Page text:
- If your child has a learning disability that is unrelated to arthritis, you can request an evaluation based on IDEA law that will be paid by the public school district you live in. If your child qualifies for an individualized education plan (IEP) and you keep your child at the private school, he or she may get what’s called “equitable services.” These services are paid by public funding set aside for students with disabilities whose parents place them in private school. These funds are limited, so students might receive fewer, or no, free services if they attend private school.
Americans With Disabilities Act
The ADA offers protection to children with disabilities in private schools that do not receive federal funds. The ADA does not contain specific special education rules or requirements, but Title III of the ADA prohibits discrimination by public accommodations. That includes private businesses that offer goods and services to the public. They must make reasonable modifications in policies, practices and procedures that deny access to individuals with disabilities, and provide aids, such as, note takers or readers when necessary, unless it would cause an undue burden on the private institution. However, Title III does not cover religious institutions; so, private schools which are directly operated by religious institutions are not covered by this requirement. You will need to contact the Office of Civil Rights in your state’s department of education or the U.S. department of education to file an ADA-related complaint.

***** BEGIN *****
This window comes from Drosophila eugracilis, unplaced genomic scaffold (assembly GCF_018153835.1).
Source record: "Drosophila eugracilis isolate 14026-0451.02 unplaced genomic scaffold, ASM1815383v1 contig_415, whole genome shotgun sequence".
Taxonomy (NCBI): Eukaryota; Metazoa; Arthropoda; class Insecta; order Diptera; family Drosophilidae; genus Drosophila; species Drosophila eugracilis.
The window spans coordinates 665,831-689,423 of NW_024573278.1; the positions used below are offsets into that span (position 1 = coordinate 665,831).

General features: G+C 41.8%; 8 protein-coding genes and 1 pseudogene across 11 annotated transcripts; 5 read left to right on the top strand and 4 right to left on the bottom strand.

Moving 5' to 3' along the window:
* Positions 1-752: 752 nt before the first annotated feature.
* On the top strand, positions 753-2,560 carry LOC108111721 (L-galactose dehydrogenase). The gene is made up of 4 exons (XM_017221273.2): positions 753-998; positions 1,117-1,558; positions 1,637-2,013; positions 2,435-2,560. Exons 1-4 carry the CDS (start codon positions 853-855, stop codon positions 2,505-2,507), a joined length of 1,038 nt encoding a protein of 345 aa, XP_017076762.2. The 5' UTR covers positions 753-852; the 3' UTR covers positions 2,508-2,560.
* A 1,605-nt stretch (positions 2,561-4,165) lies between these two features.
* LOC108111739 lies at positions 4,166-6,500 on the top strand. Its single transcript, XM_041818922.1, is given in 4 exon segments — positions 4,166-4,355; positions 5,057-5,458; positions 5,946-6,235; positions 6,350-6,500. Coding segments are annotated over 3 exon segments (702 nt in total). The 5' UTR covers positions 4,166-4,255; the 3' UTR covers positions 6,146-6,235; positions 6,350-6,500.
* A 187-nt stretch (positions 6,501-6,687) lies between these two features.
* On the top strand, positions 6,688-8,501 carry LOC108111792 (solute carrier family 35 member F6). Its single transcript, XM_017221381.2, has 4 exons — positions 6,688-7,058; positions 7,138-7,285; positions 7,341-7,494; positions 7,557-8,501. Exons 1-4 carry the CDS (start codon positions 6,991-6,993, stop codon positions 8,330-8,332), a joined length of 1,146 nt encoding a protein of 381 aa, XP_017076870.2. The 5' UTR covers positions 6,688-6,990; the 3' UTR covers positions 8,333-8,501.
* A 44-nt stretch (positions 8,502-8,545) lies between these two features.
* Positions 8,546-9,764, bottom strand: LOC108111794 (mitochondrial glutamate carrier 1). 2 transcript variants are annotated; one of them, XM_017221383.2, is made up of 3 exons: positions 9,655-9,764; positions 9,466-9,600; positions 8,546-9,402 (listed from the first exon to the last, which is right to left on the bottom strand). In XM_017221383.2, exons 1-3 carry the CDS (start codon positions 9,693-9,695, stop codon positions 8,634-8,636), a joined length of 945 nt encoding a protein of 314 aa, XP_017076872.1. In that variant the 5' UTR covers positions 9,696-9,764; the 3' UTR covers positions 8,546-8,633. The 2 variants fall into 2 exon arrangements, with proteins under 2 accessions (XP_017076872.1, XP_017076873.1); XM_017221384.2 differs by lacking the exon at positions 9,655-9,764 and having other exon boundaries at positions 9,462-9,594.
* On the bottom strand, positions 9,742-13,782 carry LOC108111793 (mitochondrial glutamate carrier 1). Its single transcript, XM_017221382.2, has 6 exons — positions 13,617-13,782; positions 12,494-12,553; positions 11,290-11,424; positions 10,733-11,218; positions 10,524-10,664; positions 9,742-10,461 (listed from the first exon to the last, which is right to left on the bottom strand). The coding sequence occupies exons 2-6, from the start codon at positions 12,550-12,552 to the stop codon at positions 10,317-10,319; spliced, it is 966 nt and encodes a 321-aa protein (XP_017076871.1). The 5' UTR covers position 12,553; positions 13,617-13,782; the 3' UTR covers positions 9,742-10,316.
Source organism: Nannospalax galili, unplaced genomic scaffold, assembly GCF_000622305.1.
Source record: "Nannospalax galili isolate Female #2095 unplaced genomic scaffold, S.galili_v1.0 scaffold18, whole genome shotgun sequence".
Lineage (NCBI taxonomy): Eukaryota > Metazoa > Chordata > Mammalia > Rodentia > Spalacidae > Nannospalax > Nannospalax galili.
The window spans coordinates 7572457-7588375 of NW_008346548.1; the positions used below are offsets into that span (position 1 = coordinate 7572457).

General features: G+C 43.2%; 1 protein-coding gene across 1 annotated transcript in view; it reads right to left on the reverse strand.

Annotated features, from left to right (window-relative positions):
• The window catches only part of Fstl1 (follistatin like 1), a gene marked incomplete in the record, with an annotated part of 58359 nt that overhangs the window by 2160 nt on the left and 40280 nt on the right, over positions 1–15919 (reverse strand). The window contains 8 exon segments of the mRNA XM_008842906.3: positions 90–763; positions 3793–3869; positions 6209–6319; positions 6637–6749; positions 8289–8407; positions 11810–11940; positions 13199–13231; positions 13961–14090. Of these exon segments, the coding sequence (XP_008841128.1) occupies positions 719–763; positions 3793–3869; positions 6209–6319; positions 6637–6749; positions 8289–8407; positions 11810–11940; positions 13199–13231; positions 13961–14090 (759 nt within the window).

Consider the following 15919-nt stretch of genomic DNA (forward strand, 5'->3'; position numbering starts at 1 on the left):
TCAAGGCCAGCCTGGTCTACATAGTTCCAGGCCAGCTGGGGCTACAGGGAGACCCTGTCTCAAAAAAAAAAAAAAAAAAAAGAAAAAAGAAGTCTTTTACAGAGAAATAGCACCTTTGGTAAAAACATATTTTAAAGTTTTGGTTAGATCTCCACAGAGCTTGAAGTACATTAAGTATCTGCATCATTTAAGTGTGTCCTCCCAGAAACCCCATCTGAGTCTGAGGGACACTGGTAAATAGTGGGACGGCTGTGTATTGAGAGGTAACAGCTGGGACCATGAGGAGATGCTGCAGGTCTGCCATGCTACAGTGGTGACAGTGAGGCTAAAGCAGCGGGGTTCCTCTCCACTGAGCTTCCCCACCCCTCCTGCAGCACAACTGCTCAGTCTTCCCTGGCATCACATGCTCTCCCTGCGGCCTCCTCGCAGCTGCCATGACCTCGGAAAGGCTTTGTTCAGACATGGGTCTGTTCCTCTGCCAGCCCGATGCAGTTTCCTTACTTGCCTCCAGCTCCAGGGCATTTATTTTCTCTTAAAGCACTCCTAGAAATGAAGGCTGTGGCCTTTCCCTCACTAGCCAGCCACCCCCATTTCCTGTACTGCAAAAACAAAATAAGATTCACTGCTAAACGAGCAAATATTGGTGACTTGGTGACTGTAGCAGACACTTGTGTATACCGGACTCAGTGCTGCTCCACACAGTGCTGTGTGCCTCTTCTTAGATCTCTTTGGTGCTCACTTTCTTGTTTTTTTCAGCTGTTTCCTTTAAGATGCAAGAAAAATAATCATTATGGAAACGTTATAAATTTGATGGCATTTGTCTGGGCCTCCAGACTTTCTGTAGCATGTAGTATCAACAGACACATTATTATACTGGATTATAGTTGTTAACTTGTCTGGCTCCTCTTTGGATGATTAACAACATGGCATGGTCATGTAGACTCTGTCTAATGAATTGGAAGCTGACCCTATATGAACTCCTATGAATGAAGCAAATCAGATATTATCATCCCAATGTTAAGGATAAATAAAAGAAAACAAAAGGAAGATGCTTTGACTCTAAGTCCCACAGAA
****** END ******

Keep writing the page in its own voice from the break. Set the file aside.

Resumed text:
You may need to explore avenues through the accrediting agency or membership organization that the school belongs to advocate for your child’s accommodations. For example, your child’s school may be accredited by the National Association of Independent Schools (NAIS), a non-profit membership association that provided services to more than 1,500 independent or private K-12 schools in the U.S. These organizations usually have member directories available online. Click here to access the NAIS’ school listing. You can find information about your school’s accrediting body (if applicable) in the school’s annual report, on the school’s website or by calling the front office. Not all private and independent schools are accredited. Once you identify the school’s accrediting agency or association, you can review the policies related to educational access, diversity and/or special education programs. Then you can use this language in your communication to the school to encourage their willingness to facilitate accommodations. For example, the NAIS has a policy statement on educational access that says: NAIS schools adopt a nondiscrimination statement applicable to the administration of all programs and policies, in full compliance with local, state, and federal laws. For most schools, the law is the floor, not the ceiling, for establishing diverse, inclusive, safe, and welcoming communities for all students, staff, and families. An accrediting agency has no legal authority over a member private school with regards to specific policies. But, it’s very likely that your child’s school will want their policies to reflect the standards and guidelines of their accrediting organization and avoid complaints from parents that could potentially affect accreditation status.
State Education Agencies
Another avenue for finding resources and information to assist you with 504 and IEP implementation challenges at your child’s school is contacting the special education support services division at your state department of education. There may be state education laws that are applicable to private and independent schools.